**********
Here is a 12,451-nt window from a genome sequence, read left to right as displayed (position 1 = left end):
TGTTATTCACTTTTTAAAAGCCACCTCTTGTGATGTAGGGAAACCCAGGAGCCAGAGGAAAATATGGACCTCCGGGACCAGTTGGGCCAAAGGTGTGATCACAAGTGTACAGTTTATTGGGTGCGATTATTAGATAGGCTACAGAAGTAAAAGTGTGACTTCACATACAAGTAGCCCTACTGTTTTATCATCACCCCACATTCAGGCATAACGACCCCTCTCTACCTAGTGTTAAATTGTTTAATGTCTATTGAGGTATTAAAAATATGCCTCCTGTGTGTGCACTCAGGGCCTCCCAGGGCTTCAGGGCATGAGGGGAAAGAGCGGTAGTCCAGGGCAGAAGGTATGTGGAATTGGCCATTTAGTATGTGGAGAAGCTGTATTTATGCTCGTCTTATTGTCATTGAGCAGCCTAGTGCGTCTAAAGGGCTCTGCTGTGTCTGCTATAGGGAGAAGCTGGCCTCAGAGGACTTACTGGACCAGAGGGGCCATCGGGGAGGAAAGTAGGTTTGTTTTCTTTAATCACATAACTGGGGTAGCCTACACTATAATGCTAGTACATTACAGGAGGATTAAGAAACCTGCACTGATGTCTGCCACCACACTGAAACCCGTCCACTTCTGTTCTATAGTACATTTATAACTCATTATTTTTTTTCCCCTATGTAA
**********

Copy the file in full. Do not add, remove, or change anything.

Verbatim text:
Here is a 12,451-nt window from a genome sequence, read left to right as displayed (position 1 = left end):
TGTTATTCACTTTTTAAAAGCCACCTCTTGTGATGTAGGGAAACCCAGGAGCCAGAGGAAAATATGGACCTCCGGGACCAGTTGGGCCAAAGGTGTGATCACAAGTGTACAGTTTATTGGGTGCGATTATTAGATAGGCTACAGAAGTAAAAGTGTGACTTCACATACAAGTAGCCCTACTGTTTTATCATCACCCCACATTCAGGCATAACGACCCCTCTCTACCTAGTGTTAAATTGTTTAATGTCTATTGAGGTATTAAAAATATGCCTCCTGTGTGTGCACTCAGGGCCTCCCAGGGCTTCAGGGCATGAGGGGAAAGAGCGGTAGTCCAGGGCAGAAGGTATGTGGAATTGGCCATTTAGTATGTGGAGAAGCTGTATTTATGCTCGTCTTATTGTCATTGAGCAGCCTAGTGCGTCTAAAGGGCTCTGCTGTGTCTGCTATAGGGAGAAGCTGGCCTCAGAGGACTTACTGGACCAGAGGGGCCATCGGGGAGGAAAGTAGGTTTGTTTTCTTTAATCACATAACTGGGGTAGCCTACACTATAATGCTAGTACATTACAGGAGGATTAAGAAACCTGCACTGATGTCTGCCACCACACTGAAACCCGTCCACTTCTGTTCTATAGTACATTTATAACTCATTATTTTTTTTCCCCTATGTAA